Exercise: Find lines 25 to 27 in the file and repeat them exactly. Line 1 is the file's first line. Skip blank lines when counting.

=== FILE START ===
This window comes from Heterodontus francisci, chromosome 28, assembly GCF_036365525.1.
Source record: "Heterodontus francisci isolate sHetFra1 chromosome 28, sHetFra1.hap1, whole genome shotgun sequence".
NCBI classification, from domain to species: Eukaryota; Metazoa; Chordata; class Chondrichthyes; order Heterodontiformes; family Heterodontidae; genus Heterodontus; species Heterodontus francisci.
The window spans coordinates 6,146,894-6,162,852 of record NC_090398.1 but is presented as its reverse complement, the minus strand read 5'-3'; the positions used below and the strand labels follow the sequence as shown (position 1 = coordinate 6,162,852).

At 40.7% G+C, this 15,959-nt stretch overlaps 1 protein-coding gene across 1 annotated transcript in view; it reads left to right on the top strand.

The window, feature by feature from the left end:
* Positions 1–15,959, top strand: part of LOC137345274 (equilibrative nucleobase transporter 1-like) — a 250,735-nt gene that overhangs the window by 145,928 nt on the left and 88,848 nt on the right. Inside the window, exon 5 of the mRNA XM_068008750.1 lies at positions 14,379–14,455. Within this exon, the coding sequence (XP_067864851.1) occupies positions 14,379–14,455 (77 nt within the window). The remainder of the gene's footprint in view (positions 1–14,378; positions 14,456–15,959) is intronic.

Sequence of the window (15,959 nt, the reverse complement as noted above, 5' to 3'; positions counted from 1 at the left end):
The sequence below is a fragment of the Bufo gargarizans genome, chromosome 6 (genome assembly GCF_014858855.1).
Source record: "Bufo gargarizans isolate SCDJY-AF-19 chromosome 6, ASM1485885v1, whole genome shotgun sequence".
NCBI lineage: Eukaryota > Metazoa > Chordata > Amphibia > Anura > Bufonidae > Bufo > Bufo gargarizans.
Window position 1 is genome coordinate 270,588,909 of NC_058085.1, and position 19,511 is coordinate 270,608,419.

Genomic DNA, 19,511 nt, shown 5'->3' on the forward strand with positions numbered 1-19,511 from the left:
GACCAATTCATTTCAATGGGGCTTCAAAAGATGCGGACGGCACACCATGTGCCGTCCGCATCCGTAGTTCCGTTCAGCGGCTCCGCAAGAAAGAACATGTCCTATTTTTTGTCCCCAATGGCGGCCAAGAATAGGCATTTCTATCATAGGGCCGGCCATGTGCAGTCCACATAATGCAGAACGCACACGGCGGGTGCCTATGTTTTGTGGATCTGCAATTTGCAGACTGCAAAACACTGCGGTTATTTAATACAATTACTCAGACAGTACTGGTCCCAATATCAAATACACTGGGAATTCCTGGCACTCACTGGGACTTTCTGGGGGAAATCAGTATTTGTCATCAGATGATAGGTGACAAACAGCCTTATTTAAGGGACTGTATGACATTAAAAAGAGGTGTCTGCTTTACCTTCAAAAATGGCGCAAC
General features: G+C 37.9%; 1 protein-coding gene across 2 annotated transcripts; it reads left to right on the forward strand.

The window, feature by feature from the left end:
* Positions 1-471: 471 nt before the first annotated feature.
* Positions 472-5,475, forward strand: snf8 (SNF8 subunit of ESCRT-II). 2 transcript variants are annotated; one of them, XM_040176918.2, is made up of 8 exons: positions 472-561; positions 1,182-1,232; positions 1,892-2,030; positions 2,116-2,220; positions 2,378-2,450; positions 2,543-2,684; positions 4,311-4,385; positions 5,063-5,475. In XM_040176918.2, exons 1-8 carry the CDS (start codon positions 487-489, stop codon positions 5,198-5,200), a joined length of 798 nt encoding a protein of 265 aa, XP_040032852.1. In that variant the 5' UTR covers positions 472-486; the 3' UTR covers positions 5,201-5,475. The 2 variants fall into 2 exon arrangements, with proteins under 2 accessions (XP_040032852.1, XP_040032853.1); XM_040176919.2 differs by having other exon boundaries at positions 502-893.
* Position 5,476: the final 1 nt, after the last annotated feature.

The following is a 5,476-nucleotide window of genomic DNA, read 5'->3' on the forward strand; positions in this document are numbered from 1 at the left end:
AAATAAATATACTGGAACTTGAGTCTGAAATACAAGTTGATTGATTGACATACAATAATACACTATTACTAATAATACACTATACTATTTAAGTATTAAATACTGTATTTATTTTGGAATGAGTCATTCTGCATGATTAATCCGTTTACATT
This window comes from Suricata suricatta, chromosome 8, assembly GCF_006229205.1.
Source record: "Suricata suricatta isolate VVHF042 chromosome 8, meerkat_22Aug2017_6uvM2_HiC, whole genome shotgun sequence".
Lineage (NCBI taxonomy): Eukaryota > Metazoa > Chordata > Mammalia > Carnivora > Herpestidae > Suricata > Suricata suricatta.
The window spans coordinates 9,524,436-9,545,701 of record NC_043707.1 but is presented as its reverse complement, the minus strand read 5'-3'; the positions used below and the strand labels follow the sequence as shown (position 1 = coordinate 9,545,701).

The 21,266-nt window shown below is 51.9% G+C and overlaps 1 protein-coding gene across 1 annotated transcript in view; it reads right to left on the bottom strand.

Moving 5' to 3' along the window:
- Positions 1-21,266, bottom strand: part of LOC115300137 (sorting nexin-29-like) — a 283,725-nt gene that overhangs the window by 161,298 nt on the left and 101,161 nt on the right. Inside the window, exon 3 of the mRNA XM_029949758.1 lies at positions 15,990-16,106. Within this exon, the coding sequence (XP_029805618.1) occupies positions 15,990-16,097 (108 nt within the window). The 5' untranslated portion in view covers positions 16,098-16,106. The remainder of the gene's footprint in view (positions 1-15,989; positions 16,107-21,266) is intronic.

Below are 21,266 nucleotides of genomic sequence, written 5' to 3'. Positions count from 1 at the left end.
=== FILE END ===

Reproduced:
The window spans coordinates 9,524,436-9,545,701 of record NC_043707.1 but is presented as its reverse complement, the minus strand read 5'-3'; the positions used below and the strand labels follow the sequence as shown (position 1 = coordinate 9,545,701).

The 21,266-nt window shown below is 51.9% G+C and overlaps 1 protein-coding gene across 1 annotated transcript in view; it reads right to left on the bottom strand.

Moving 5' to 3' along the window: